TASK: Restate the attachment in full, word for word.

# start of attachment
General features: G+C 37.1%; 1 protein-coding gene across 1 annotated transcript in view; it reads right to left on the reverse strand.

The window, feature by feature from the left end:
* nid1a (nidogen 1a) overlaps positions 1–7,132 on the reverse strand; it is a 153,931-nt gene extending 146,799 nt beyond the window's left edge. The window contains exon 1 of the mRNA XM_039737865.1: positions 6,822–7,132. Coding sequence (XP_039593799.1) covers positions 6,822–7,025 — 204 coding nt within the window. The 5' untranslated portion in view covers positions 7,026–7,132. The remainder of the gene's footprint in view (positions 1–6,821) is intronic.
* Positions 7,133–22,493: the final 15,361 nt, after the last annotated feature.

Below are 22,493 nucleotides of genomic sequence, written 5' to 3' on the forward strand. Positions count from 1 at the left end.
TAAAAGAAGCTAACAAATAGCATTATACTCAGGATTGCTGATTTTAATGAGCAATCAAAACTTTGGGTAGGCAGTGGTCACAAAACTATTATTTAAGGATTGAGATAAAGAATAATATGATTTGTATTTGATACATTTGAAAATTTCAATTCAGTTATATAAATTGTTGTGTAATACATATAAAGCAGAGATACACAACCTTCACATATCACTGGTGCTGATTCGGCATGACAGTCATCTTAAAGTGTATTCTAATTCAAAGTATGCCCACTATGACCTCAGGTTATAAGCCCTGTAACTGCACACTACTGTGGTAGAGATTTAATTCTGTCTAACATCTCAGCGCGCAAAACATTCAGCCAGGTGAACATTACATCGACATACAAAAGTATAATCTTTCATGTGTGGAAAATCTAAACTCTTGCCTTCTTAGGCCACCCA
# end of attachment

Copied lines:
General features: G+C 37.1%; 1 protein-coding gene across 1 annotated transcript in view; it reads right to left on the reverse strand.

The window, feature by feature from the left end:
* nid1a (nidogen 1a) overlaps positions 1–7,132 on the reverse strand; it is a 153,931-nt gene extending 146,799 nt beyond the window's left edge. The window contains exon 1 of the mRNA XM_039737865.1: positions 6,822–7,132. Coding sequence (XP_039593799.1) covers positions 6,822–7,025 — 204 coding nt within the window. The 5' untranslated portion in view covers positions 7,026–7,132. The remainder of the gene's footprint in view (positions 1–6,821) is intronic.
* Positions 7,133–22,493: the final 15,361 nt, after the last annotated feature.

Below are 22,493 nucleotides of genomic sequence, written 5' to 3' on the forward strand. Positions count from 1 at the left end.
TAAAAGAAGCTAACAAATAGCATTATACTCAGGATTGCTGATTTTAATGAGCAATCAAAACTTTGGGTAGGCAGTGGTCACAAAACTATTATTTAAGGATTGAGATAAAGAATAATATGATTTGTATTTGATACATTTGAAAATTTCAATTCAGTTATATAAATTGTTGTGTAATACATATAAAGCAGAGATACACAACCTTCACATATCACTGGTGCTGATTCGGCATGACAGTCATCTTAAAGTGTATTCTAATTCAAAGTATGCCCACTATGACCTCAGGTTATAAGCCCTGTAACTGCACACTACTGTGGTAGAGATTTAATTCTGTCTAACATCTCAGCGCGCAAAACATTCAGCCAGGTGAACATTACATCGACATACAAAAGTATAATCTTTCATGTGTGGAAAATCTAAACTCTTGCCTTCTTAGGCCACCCA